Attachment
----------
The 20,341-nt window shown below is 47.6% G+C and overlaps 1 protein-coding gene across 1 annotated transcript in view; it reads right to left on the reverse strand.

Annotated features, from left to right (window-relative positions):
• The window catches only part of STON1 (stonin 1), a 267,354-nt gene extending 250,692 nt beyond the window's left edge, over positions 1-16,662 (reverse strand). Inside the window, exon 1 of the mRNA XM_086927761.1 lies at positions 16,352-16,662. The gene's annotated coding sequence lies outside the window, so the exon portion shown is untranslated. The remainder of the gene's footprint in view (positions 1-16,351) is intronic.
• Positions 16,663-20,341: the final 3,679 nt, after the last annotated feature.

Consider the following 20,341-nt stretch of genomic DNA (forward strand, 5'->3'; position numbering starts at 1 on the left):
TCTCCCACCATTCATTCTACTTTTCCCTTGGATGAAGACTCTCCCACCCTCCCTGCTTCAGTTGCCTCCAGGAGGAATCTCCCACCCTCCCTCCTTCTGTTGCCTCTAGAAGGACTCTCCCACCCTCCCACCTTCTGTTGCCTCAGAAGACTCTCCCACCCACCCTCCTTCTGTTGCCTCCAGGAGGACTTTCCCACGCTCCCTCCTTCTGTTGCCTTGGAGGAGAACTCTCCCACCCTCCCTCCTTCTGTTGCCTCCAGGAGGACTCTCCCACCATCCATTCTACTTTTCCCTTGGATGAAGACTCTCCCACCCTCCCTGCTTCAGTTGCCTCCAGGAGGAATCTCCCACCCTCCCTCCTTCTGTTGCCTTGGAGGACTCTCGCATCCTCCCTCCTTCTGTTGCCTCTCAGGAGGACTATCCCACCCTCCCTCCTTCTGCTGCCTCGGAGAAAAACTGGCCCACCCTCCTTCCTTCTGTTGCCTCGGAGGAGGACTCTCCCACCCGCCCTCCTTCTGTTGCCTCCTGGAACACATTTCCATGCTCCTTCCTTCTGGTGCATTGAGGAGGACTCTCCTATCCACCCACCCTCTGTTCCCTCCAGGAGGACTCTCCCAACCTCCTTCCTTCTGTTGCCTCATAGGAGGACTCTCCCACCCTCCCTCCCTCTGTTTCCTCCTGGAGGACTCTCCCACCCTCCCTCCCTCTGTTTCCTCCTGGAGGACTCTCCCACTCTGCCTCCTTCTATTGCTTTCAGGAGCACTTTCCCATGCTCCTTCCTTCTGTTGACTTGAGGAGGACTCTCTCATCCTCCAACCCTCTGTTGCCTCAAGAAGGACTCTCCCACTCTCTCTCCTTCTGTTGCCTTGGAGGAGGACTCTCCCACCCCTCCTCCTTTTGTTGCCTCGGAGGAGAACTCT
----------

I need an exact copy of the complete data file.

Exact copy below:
The 20,341-nt window shown below is 47.6% G+C and overlaps 1 protein-coding gene across 1 annotated transcript in view; it reads right to left on the reverse strand.

Annotated features, from left to right (window-relative positions):
• The window catches only part of STON1 (stonin 1), a 267,354-nt gene extending 250,692 nt beyond the window's left edge, over positions 1-16,662 (reverse strand). Inside the window, exon 1 of the mRNA XM_086927761.1 lies at positions 16,352-16,662. The gene's annotated coding sequence lies outside the window, so the exon portion shown is untranslated. The remainder of the gene's footprint in view (positions 1-16,351) is intronic.
• Positions 16,663-20,341: the final 3,679 nt, after the last annotated feature.

Consider the following 20,341-nt stretch of genomic DNA (forward strand, 5'->3'; position numbering starts at 1 on the left):
TCTCCCACCATTCATTCTACTTTTCCCTTGGATGAAGACTCTCCCACCCTCCCTGCTTCAGTTGCCTCCAGGAGGAATCTCCCACCCTCCCTCCTTCTGTTGCCTCTAGAAGGACTCTCCCACCCTCCCACCTTCTGTTGCCTCAGAAGACTCTCCCACCCACCCTCCTTCTGTTGCCTCCAGGAGGACTTTCCCACGCTCCCTCCTTCTGTTGCCTTGGAGGAGAACTCTCCCACCCTCCCTCCTTCTGTTGCCTCCAGGAGGACTCTCCCACCATCCATTCTACTTTTCCCTTGGATGAAGACTCTCCCACCCTCCCTGCTTCAGTTGCCTCCAGGAGGAATCTCCCACCCTCCCTCCTTCTGTTGCCTTGGAGGACTCTCGCATCCTCCCTCCTTCTGTTGCCTCTCAGGAGGACTATCCCACCCTCCCTCCTTCTGCTGCCTCGGAGAAAAACTGGCCCACCCTCCTTCCTTCTGTTGCCTCGGAGGAGGACTCTCCCACCCGCCCTCCTTCTGTTGCCTCCTGGAACACATTTCCATGCTCCTTCCTTCTGGTGCATTGAGGAGGACTCTCCTATCCACCCACCCTCTGTTCCCTCCAGGAGGACTCTCCCAACCTCCTTCCTTCTGTTGCCTCATAGGAGGACTCTCCCACCCTCCCTCCCTCTGTTTCCTCCTGGAGGACTCTCCCACCCTCCCTCCCTCTGTTTCCTCCTGGAGGACTCTCCCACTCTGCCTCCTTCTATTGCTTTCAGGAGCACTTTCCCATGCTCCTTCCTTCTGTTGACTTGAGGAGGACTCTCTCATCCTCCAACCCTCTGTTGCCTCAAGAAGGACTCTCCCACTCTCTCTCCTTCTGTTGCCTTGGAGGAGGACTCTCCCACCCCTCCTCCTTTTGTTGCCTCGGAGGAGAACTCT